|Planting Rate||60 to 90 LBS per Acre|
|Seed Count||15,000 Seeds per LB|
|Botanical Name||Triticale hexaploide|
|Environment||Full Sun to Partial Shade|
Triticale is a manmade cross between wheat and rye, and is intermediate in most characteristics between the two, although it does also exhibit hybrid vigor and often yields more than either parent. Planted in spring for grain production, maturity will occur in late July or August. As a cool season grass, spring triticale can be used in the fall for faster growth and higher production than a winter cereal. When planted in the fall, growth will be similar to oats, with the potential for 24" to 36" plants and will not over-winter.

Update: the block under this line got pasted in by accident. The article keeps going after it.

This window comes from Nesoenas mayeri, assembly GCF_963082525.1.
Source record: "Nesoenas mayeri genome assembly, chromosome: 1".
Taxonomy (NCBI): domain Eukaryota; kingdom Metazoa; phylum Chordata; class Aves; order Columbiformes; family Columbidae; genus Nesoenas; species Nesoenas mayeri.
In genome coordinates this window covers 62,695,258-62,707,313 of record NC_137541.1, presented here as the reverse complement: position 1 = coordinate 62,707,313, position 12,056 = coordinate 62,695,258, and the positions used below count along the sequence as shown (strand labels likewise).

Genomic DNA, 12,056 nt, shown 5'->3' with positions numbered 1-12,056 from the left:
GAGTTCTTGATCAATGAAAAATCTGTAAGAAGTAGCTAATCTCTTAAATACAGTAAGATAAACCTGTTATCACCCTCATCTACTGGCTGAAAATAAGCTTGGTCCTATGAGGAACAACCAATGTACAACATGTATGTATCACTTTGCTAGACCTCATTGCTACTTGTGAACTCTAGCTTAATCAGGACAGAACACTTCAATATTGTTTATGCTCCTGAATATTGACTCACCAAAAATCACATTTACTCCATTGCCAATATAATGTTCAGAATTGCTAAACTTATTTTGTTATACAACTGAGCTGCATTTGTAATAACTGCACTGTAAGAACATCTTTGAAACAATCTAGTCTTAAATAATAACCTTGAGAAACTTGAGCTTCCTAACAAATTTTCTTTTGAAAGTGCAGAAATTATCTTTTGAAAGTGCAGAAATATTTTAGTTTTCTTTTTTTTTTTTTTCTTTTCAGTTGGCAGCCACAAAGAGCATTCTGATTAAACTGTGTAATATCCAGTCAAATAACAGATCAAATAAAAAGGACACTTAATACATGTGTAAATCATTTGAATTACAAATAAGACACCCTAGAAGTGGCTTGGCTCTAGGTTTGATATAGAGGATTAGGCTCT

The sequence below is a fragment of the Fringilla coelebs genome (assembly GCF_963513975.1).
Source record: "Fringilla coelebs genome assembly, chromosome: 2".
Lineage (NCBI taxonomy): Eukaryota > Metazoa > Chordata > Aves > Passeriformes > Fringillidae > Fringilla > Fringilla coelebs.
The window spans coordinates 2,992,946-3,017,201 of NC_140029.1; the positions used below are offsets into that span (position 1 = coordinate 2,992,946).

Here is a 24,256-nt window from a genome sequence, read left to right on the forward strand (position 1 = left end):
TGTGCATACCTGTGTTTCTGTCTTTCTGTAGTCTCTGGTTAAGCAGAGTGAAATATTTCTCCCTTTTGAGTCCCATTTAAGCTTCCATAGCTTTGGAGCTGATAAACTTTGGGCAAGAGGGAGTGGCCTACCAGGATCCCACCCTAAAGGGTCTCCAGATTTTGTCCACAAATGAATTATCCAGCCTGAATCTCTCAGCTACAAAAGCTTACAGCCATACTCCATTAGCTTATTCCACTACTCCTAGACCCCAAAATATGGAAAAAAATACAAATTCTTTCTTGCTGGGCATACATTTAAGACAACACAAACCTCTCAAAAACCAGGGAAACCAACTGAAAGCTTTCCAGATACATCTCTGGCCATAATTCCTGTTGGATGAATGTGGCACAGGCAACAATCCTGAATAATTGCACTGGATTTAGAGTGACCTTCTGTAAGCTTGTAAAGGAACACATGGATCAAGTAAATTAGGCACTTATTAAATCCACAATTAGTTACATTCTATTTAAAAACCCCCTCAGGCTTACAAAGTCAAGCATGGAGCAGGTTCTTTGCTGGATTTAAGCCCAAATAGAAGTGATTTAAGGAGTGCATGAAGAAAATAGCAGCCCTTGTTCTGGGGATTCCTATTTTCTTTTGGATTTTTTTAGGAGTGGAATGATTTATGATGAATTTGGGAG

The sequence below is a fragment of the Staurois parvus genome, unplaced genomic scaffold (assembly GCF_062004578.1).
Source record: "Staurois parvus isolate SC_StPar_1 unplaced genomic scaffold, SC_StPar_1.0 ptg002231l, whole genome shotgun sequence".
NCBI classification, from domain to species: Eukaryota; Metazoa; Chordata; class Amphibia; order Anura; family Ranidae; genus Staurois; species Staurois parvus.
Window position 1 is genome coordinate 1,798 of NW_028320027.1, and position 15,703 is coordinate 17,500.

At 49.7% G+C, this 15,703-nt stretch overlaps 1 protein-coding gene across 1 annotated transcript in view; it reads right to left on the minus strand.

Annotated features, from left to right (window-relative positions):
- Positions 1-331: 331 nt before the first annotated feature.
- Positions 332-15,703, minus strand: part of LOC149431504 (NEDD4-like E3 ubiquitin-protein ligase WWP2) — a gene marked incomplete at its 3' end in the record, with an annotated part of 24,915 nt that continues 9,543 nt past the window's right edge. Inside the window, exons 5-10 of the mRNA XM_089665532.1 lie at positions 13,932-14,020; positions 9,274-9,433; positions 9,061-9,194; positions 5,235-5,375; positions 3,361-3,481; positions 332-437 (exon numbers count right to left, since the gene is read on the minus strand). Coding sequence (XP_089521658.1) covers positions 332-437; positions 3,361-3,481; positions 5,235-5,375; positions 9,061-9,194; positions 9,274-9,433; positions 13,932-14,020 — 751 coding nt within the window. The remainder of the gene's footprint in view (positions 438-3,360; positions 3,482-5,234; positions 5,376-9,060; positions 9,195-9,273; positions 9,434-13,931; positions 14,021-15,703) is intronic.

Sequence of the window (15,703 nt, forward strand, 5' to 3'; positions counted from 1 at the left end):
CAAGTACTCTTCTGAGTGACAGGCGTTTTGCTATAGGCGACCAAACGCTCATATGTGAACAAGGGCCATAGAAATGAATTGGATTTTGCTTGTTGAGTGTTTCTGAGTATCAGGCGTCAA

Compared to rye, triticale is later to green up in spring but usually exceeds rye in total forage production when mechanically harvested for hay or silage, with the forage production being later in the season. Typically, rye is preferred for spring pasture, and triticale is preferred for hay or silage. Triticale forage is better quality than rye, and beardless varieties are available to enable later cutting without having to deal with beard related palatability issues. Triticale varieties are highly variable depending on the variety of wheat used as the parent, so be sure to select a variety recommended for the area of use. Most varieties of triticale are bred for forage, but grain varieties are also available, the grain being used primarily for livestock feed as milling quality is quite inferior to wheat.